In this Saturday, Nov. 8, 2003 file photo, a vendor holds up a magazine-style publication titled "JFK The Case For Conspiracy" in downtown Dallas. On the very day John F. Kennedy died, a cottage industry was born. Fifty years and hundreds of millions of dollars later, it's still thriving. Its product? The "truth" about the president's assassination.
In this Saturday, Nov. 8, 2003 file photo, a vendor holds up a magazine-style publication titled "JFK The Case For Conspiracy" in downtown Dallas. On the very day John F. Kennedy died, a cottage industry was born. Fifty years and hundreds of millions of dollars later, it's still thriving. Its product? The "truth" about the president's assassination. Donna McWilliam AP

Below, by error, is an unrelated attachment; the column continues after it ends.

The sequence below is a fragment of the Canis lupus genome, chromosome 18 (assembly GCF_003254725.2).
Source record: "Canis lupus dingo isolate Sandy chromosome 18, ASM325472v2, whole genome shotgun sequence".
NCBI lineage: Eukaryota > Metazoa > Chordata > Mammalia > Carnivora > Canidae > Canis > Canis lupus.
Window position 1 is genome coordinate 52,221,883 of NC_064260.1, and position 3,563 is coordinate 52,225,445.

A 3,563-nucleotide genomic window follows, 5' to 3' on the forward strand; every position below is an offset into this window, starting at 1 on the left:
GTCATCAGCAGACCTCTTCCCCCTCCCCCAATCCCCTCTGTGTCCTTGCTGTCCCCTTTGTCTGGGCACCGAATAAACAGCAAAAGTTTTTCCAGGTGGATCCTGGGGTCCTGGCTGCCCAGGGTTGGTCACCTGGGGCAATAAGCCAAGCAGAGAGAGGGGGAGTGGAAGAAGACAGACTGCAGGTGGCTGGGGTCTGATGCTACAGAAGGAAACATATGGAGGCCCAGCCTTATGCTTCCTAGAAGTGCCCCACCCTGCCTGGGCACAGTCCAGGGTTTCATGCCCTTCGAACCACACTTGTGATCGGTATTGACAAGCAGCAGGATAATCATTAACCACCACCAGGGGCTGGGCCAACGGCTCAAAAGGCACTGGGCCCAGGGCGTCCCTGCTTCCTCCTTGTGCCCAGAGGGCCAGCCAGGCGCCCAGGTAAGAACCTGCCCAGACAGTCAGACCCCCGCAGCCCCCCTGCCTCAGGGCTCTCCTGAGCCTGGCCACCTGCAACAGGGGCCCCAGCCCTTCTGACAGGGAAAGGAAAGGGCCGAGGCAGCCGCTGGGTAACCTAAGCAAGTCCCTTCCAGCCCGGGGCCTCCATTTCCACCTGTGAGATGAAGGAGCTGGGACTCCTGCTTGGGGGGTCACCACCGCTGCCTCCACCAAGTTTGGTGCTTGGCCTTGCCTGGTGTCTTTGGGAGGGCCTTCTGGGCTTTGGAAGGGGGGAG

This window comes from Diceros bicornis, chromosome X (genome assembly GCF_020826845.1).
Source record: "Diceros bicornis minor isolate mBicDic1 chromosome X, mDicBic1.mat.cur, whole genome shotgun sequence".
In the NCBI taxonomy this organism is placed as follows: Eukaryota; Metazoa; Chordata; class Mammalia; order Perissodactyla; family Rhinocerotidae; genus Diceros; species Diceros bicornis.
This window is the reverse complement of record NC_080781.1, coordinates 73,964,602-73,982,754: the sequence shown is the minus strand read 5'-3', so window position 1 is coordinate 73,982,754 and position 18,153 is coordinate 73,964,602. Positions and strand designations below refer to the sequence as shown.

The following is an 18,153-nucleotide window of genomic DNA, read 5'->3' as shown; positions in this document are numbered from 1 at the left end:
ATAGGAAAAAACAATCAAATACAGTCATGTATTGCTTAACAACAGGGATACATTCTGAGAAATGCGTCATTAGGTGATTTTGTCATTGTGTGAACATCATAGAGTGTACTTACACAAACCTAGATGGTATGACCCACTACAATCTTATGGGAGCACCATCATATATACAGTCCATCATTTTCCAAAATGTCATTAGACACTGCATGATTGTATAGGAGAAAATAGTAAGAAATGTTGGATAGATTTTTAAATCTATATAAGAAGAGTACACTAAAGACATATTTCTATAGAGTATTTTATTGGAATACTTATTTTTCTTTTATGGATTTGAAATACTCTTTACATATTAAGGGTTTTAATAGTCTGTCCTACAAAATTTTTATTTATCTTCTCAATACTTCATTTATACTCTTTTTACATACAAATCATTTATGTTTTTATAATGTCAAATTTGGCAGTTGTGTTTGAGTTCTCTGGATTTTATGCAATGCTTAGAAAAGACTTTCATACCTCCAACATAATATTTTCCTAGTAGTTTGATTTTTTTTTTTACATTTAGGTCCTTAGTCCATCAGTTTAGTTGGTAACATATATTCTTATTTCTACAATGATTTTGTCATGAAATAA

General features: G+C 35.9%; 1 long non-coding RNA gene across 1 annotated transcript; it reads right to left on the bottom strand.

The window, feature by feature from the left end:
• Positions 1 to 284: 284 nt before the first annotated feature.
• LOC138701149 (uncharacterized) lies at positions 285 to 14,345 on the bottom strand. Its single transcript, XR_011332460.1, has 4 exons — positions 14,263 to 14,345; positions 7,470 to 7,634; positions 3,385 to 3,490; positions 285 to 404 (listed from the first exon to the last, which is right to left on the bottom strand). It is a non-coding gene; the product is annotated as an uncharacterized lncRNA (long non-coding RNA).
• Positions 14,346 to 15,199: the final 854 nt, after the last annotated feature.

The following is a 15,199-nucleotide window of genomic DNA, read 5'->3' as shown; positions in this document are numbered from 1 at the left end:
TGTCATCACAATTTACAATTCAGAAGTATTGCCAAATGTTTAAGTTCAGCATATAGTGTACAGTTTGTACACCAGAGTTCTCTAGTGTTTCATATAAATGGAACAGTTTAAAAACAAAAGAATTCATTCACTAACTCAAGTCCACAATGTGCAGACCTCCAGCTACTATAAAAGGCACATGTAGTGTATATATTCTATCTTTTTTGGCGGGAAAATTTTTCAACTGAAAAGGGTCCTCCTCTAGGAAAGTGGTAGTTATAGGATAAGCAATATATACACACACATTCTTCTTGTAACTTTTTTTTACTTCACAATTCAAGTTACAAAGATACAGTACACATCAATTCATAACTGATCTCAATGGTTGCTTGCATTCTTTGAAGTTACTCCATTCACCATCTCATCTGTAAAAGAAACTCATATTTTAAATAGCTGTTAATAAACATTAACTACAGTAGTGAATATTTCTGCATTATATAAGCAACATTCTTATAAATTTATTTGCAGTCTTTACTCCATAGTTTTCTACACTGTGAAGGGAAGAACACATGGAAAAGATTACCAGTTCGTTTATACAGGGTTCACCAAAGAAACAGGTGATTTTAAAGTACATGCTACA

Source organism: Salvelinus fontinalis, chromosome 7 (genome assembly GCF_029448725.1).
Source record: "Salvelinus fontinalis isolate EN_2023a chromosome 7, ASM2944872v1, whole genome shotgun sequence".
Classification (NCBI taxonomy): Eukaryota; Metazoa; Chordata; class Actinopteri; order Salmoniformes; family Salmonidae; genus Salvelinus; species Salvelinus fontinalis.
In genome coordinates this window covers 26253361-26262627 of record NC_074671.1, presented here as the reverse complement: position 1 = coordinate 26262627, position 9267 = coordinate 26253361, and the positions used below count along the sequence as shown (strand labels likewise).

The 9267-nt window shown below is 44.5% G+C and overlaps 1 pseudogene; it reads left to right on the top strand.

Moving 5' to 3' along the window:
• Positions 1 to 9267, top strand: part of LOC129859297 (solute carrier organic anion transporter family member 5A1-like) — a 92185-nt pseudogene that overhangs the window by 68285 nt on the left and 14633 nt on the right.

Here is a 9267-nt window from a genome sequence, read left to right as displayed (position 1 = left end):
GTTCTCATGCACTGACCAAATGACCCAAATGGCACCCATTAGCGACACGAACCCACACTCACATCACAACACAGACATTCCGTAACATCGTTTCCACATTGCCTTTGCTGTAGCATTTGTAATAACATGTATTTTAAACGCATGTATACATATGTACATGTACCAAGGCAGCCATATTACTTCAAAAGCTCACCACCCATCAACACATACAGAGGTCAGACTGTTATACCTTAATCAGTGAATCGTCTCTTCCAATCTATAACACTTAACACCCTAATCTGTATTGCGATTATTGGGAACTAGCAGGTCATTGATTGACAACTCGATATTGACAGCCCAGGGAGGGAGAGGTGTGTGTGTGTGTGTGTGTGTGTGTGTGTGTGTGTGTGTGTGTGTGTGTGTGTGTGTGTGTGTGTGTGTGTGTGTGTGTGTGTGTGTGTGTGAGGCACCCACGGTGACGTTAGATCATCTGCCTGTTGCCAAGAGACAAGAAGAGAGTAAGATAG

In this Saturday, Nov. 8, 2003 file photo, a vendor holds up a magazine-style publication titled "JFK The Case For Conspiracy" in downtown Dallas. On the very day John F. Kennedy died, a cottage industry was born. Fifty years and hundreds of millions of dollars later, it's still thriving. Its product? The "truth" about the president's assassination. Donna McWilliam AP

Majority of Americans say JFK assassination was a conspiracy. Here are some theories

October 26, 2017 09:38 AM

UPDATED October 26, 2017 05:49 PM

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